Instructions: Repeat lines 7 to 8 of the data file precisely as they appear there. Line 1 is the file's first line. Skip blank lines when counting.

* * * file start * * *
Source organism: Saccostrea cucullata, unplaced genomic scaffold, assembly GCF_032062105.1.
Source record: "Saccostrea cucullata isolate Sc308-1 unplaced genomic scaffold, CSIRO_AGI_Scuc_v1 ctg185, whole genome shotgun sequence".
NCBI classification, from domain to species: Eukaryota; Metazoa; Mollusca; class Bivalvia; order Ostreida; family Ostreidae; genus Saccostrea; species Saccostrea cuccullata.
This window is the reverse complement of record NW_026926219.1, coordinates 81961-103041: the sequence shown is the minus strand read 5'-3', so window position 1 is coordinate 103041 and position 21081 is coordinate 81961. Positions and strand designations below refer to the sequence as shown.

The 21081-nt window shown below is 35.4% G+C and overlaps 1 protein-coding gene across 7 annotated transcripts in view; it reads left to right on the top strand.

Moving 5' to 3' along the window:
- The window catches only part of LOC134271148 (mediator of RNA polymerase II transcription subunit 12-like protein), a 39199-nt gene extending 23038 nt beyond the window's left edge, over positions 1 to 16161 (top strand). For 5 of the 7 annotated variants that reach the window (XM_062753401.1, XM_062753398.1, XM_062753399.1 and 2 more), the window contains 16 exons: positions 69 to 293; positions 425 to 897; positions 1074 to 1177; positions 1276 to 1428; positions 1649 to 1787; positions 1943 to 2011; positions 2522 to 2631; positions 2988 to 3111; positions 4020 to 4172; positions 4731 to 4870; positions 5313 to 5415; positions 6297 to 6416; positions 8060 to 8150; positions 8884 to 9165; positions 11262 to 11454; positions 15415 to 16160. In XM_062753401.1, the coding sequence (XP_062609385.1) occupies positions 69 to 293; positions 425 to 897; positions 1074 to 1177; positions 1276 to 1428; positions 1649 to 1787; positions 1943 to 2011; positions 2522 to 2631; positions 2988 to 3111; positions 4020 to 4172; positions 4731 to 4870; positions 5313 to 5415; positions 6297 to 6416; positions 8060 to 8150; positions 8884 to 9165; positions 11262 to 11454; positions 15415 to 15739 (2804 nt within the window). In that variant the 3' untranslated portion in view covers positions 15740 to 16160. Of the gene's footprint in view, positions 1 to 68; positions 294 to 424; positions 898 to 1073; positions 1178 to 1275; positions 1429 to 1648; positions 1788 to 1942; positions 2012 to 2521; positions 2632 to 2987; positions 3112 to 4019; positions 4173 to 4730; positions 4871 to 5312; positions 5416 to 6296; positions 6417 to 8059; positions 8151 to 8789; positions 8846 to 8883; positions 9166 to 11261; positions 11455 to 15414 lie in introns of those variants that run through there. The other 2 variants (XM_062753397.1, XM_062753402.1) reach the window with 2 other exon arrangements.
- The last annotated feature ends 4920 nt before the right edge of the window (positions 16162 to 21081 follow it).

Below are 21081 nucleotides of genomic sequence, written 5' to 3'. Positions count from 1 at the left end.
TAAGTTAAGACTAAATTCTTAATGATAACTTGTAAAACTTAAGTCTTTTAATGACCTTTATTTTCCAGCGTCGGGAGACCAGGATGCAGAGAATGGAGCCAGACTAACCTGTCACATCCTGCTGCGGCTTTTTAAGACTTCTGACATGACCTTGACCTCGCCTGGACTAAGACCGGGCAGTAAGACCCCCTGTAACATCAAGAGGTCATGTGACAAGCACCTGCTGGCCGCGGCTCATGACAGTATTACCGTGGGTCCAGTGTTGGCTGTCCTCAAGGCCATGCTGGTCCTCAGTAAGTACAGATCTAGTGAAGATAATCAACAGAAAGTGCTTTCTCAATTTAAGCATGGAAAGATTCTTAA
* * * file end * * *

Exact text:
- The window catches only part of LOC134271148 (mediator of RNA polymerase II transcription subunit 12-like protein), a 39199-nt gene extending 23038 nt beyond the window's left edge, over positions 1 to 16161 (top strand). For 5 of the 7 annotated variants that reach the window (XM_062753401.1, XM_062753398.1, XM_062753399.1 and 2 more), the window contains 16 exons: positions 69 to 293; positions 425 to 897; positions 1074 to 1177; positions 1276 to 1428; positions 1649 to 1787; positions 1943 to 2011; positions 2522 to 2631; positions 2988 to 3111; positions 4020 to 4172; positions 4731 to 4870; positions 5313 to 5415; positions 6297 to 6416; positions 8060 to 8150; positions 8884 to 9165; positions 11262 to 11454; positions 15415 to 16160. In XM_062753401.1, the coding sequence (XP_062609385.1) occupies positions 69 to 293; positions 425 to 897; positions 1074 to 1177; positions 1276 to 1428; positions 1649 to 1787; positions 1943 to 2011; positions 2522 to 2631; positions 2988 to 3111; positions 4020 to 4172; positions 4731 to 4870; positions 5313 to 5415; positions 6297 to 6416; positions 8060 to 8150; positions 8884 to 9165; positions 11262 to 11454; positions 15415 to 15739 (2804 nt within the window). In that variant the 3' untranslated portion in view covers positions 15740 to 16160. Of the gene's footprint in view, positions 1 to 68; positions 294 to 424; positions 898 to 1073; positions 1178 to 1275; positions 1429 to 1648; positions 1788 to 1942; positions 2012 to 2521; positions 2632 to 2987; positions 3112 to 4019; positions 4173 to 4730; positions 4871 to 5312; positions 5416 to 6296; positions 6417 to 8059; positions 8151 to 8789; positions 8846 to 8883; positions 9166 to 11261; positions 11455 to 15414 lie in introns of those variants that run through there. The other 2 variants (XM_062753397.1, XM_062753402.1) reach the window with 2 other exon arrangements.
- The last annotated feature ends 4920 nt before the right edge of the window (positions 16162 to 21081 follow it).